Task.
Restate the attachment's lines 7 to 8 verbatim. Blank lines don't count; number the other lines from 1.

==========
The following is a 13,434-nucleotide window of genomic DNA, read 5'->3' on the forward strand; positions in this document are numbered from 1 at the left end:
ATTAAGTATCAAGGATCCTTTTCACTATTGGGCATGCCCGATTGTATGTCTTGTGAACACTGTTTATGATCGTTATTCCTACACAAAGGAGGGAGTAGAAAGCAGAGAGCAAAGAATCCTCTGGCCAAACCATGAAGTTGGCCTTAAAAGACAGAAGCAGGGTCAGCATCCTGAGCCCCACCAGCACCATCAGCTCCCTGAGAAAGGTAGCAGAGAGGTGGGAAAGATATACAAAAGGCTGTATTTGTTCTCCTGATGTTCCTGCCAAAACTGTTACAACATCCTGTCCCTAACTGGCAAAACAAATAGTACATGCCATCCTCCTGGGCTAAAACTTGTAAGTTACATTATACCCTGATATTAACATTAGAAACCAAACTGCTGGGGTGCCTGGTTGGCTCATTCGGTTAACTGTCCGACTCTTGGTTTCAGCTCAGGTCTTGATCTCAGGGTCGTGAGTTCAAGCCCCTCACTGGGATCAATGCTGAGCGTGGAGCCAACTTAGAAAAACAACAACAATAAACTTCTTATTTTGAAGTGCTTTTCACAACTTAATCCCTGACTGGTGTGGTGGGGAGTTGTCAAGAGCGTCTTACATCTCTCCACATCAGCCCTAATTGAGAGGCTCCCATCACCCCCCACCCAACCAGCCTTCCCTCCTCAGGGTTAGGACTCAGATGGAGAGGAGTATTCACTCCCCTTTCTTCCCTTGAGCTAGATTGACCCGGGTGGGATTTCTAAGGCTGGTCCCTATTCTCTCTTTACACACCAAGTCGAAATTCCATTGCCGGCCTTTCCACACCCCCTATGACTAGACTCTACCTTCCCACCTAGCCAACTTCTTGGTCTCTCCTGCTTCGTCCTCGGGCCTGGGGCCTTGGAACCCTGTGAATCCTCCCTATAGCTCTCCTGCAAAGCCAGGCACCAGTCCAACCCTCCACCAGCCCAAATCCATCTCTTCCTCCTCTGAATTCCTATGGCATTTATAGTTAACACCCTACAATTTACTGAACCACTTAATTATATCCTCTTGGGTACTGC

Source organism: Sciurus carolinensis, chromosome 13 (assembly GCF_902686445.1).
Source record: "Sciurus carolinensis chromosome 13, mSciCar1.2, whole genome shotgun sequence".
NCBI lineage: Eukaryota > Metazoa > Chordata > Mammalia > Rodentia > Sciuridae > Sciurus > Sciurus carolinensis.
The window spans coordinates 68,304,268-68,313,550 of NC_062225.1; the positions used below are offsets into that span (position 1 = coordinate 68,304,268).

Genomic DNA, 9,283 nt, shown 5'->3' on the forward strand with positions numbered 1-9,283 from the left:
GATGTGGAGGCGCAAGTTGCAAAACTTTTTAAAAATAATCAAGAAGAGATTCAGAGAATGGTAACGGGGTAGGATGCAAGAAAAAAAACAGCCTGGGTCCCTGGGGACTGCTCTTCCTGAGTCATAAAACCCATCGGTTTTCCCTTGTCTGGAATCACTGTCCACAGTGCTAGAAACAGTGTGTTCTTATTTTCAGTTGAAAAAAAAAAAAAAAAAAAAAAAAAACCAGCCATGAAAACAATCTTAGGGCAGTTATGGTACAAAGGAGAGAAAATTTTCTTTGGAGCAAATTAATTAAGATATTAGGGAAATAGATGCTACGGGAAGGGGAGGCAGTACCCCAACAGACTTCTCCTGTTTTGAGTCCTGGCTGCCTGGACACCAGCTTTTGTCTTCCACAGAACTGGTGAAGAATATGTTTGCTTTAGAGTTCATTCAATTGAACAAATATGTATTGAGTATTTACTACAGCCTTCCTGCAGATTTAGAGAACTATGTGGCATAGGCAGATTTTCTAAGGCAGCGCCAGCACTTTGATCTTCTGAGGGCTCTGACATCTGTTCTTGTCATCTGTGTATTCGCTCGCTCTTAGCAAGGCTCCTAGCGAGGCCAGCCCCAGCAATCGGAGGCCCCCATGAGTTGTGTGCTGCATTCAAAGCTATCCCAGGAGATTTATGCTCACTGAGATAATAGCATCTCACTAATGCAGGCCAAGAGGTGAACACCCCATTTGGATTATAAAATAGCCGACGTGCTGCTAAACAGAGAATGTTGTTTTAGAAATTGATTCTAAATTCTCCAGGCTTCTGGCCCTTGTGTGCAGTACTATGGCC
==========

Genomic DNA, 9,283 nt, shown 5'->3' on the forward strand with positions numbered 1-9,283 from the left:
GATGTGGAGGCGCAAGTTGCAAAACTTTTTAAAAATAATCAAGAAGAGATTCAGAGAATGGTAACGGGGTAGGATGCAAGAAAAAAAACAGCCTGGGTCCCTGGGGACTGCTCTTCCTGAGTCATAAAACCCATCGGTTTTCCCTTGTCTGGAATCACTGTCCACAGTGCTAGAAACAGTGTGTTCTTATTTTCAGTTGAAAAAAAAAAAAAAAAAAAAAAAAAACCAGCCATGAAAACAATCTTAGGGCAGTTATGGTACAAAGGAGAGAAAATTTTCTTTGGAGCAAATTAATTAAGATATTAGGGAAATAGATGCTACGGGAAGGGGAGGCAGTACCCCAACAGACTTCTCCTGTTTTGAGTCCTGGCTGCCTGGACACCAGCTTTTGTCTTCCACAGAACTGGTGAAGAATATGTTTGCTTTAGAGTTCATTCAATTGAACAAATATGTATTGAGTATTTACTACAGCCTTCCTGCAGATTTAGAGAACTATGTGGCATAGGCAGATTTTCTAAGGCAGCGCCAGCACTTTGATCTTCTGAGGGCTCTGACATCTGTTCTTGTCATCTGTGTATTCGCTCGCTCTTAGCAAGGCTCCTAGCGAGGCCAGCCCCAGCAATCGGAGGCCCCCATGAGTTGTGTGCTGCATTCAAAGCTATCCCAGGAGATTTATGCTCACTGAGATAATAGCATCTCACTAATGCAGGCCAAGAGGTGAACACCCCATTTGGATTATAAAATAGCCGACGTGCTGCTAAACAGAGAATGTTGTTTTAGAAATTGATTCTAAATTCTCCAGGCTTCTGGCCCTTGTGTGCAGTACTATGGCC